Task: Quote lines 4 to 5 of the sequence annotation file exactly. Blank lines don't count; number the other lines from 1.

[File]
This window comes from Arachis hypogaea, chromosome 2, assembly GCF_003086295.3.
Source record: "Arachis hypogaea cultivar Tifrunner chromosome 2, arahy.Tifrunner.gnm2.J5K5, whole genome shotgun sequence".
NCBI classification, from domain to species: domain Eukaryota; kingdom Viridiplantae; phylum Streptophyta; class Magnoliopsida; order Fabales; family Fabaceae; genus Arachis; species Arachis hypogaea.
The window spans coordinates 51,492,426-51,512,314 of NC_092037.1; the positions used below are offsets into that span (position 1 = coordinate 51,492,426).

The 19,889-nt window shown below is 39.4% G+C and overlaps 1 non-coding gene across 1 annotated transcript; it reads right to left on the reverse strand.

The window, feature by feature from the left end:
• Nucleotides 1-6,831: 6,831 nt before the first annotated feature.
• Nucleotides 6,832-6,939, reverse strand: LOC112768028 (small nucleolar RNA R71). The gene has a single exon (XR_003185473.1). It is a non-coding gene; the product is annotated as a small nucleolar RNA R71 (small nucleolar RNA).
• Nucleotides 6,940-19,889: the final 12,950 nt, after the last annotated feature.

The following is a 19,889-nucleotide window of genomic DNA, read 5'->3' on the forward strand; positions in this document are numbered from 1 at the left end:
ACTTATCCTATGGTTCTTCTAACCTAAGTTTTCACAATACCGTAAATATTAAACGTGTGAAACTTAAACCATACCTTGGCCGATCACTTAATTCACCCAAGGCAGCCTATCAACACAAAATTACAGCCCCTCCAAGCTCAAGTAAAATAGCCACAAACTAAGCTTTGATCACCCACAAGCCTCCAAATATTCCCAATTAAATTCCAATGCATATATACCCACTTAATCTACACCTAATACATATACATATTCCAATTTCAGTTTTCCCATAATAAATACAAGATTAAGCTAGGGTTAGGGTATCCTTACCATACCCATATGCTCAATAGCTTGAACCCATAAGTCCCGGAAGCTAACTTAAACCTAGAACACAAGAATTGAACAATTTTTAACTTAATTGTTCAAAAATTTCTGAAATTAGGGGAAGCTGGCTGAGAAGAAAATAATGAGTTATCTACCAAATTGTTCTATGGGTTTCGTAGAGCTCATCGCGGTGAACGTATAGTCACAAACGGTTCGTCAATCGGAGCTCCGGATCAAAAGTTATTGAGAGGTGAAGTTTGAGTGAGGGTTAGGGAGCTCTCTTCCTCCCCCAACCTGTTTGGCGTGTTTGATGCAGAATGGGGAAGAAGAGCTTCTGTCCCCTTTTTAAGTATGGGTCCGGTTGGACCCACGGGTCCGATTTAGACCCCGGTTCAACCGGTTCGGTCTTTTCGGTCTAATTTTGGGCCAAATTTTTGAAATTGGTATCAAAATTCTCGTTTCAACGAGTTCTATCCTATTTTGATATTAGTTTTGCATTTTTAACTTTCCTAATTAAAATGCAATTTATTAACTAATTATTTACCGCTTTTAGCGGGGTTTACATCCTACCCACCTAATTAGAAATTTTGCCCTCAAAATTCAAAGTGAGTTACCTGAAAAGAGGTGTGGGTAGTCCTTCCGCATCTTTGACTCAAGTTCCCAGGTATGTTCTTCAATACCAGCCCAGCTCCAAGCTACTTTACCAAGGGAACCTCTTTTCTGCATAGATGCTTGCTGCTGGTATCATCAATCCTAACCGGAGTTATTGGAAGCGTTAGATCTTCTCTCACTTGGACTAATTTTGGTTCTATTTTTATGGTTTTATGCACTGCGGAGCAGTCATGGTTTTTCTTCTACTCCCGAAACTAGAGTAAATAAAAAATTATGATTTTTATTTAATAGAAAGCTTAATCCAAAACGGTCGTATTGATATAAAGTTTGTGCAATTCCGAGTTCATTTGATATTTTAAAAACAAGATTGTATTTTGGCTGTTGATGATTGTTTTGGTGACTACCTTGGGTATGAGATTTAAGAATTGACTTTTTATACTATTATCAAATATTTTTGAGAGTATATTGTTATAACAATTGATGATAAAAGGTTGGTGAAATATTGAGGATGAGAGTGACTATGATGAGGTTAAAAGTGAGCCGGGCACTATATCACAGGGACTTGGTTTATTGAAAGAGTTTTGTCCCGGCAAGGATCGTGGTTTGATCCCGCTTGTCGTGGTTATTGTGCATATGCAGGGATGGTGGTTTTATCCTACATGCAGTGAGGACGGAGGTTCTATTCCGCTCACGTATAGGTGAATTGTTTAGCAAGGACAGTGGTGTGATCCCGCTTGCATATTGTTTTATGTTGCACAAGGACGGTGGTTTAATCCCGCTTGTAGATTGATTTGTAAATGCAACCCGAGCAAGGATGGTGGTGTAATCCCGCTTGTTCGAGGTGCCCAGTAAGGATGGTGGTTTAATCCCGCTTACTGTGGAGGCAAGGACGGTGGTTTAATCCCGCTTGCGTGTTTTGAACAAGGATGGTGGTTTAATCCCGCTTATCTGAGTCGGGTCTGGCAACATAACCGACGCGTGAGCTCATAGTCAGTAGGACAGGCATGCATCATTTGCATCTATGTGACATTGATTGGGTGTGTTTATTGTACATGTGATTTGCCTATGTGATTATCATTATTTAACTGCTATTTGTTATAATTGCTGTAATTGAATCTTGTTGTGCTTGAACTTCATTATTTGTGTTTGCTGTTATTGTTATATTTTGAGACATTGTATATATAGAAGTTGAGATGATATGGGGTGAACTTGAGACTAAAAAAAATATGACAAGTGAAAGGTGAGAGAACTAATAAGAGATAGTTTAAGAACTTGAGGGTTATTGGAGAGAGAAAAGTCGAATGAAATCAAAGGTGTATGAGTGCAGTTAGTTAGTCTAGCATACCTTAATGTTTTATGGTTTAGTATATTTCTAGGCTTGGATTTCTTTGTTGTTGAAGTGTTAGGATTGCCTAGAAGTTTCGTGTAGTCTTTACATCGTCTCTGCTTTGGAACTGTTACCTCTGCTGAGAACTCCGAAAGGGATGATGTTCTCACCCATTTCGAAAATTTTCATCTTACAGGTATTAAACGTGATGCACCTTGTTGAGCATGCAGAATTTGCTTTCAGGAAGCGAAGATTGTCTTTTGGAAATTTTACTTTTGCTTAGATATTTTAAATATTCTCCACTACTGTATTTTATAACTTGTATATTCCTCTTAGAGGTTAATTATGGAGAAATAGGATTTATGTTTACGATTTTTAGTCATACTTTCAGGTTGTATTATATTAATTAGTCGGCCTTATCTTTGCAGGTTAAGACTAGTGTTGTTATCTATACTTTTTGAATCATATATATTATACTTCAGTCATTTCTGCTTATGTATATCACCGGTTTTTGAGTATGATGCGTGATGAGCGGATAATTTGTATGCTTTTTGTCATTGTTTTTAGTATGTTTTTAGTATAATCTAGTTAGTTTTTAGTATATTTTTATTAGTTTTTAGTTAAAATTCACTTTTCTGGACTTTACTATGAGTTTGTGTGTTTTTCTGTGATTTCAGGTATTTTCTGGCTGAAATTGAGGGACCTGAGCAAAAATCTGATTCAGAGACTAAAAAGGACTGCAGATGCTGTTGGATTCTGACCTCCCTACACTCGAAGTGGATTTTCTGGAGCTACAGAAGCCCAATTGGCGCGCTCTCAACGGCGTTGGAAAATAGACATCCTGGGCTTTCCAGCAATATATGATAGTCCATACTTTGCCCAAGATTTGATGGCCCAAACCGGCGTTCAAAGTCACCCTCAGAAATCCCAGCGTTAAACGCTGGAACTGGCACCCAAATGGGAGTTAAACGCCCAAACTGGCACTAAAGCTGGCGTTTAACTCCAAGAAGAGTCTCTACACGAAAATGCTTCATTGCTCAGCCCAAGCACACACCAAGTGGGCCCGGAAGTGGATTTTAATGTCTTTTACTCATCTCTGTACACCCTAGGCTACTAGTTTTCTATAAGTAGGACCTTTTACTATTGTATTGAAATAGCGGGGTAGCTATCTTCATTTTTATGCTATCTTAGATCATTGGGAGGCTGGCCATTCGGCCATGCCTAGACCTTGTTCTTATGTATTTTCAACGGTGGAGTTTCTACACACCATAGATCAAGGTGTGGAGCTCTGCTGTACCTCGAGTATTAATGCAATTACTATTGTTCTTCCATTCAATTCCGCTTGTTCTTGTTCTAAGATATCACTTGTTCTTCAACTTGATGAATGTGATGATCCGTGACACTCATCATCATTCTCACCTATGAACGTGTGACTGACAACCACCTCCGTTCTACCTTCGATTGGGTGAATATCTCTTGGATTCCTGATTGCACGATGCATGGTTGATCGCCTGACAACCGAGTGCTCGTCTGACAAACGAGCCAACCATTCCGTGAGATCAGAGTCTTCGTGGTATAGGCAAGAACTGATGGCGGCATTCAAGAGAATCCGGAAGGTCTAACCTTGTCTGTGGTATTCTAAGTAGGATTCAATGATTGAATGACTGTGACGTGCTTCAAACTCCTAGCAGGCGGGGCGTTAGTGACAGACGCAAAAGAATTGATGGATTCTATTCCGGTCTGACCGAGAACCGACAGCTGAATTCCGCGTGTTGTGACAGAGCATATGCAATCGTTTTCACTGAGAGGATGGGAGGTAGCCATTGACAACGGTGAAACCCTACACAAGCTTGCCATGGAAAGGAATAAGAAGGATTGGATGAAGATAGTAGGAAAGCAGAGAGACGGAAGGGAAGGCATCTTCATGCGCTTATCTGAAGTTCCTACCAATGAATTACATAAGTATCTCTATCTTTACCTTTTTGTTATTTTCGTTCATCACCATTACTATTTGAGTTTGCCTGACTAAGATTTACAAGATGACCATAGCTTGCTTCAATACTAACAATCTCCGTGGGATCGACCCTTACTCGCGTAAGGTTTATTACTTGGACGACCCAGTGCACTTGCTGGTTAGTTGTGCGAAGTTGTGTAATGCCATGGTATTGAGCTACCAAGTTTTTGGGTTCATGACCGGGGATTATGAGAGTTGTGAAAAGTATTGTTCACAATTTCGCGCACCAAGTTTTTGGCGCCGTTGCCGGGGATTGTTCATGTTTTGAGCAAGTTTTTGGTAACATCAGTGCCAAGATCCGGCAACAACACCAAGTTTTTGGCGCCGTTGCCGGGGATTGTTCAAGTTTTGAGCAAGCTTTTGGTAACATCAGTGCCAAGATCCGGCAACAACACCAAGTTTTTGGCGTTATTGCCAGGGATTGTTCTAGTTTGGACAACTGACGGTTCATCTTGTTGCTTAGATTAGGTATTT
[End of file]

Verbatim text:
The window spans coordinates 51,492,426-51,512,314 of NC_092037.1; the positions used below are offsets into that span (position 1 = coordinate 51,492,426).

The 19,889-nt window shown below is 39.4% G+C and overlaps 1 non-coding gene across 1 annotated transcript; it reads right to left on the reverse strand.